Regenerative Medicine refers to an exciting new branch of medicine seeking to utilize and augment the body’s innate ability to repair itself.

A primary focus has been the use of multi-potent stem cells, which are able to develop into a variety of different cell types, potentially enabling the repair, regeneration, and improved function of damaged or diseased tissue.

Techniques have been developed over the past decade to facilitate the use of autologous stem cells, that is cells derived from a patient’s own adipose (fat) tissue. Cells derived from adipose tissue are known as mesenchymal stem cells. They may differentiate into cells that form tissues such as bone, tendons, ligaments, and cartilage.

The stem cells are extracted, purified and concentrated, then injected directly into regions of the body needing treatment. Once collected and processed, cells may also be grown in the lab to expand their numbers and stored for use at a future time.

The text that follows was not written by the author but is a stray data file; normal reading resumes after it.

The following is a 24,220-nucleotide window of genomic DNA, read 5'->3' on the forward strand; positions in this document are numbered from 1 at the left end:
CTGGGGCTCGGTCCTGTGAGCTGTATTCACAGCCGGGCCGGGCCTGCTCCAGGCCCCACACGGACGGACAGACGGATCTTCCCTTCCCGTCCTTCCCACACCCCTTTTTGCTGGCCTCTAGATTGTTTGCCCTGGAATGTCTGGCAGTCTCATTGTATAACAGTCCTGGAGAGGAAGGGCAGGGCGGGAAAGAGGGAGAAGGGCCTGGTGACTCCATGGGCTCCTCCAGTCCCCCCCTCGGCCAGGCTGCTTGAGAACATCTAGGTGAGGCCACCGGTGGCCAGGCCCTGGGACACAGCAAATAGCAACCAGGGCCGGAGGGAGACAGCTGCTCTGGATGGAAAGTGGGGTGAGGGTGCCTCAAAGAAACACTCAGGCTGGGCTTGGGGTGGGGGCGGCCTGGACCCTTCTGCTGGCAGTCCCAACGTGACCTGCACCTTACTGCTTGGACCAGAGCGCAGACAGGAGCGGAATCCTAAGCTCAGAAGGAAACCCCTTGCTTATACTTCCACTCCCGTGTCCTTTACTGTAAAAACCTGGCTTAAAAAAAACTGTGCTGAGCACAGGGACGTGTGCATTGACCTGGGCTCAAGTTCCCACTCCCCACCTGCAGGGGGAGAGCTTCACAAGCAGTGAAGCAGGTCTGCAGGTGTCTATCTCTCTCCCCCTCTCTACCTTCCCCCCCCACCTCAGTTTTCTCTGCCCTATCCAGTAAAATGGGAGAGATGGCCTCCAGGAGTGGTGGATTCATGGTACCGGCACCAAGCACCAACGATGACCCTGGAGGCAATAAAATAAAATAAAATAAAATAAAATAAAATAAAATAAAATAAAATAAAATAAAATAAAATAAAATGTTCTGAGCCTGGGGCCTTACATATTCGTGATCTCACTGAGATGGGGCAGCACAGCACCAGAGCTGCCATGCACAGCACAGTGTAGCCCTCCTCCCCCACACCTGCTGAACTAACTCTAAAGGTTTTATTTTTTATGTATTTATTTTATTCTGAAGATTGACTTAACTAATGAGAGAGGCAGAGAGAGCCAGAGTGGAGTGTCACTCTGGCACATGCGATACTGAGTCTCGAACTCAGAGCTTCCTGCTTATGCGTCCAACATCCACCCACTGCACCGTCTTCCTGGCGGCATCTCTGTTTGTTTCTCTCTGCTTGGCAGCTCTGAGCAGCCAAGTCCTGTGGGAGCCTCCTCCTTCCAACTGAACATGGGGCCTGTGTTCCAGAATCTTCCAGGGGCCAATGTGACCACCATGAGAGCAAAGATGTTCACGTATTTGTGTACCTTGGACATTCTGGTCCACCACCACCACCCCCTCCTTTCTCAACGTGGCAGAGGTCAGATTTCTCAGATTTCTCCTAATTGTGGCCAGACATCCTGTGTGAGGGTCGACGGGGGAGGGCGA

Current applications for stem cell therapy (SCT) in veterinary medicine include tendon and ligament injuries, and osteoarthritis. Research is presently underway at multiple institutions to explore the potential use of stem cells in an array of other conditions, including immune mediated disease and organ dysfunction.

In addition to SCT, we also have the ability to prepare platelet rich plasma (PRP) from a patient’s own blood. PRP provides a high concentration of growth factors and other substances, forming an enriched environment that stimulates healing.

PRP may be used in conjunction with SCT to enhance recruitment of stem cells to the target site, or on its own, as an autologous therapy in the treatment of soft tissue and joint injuries.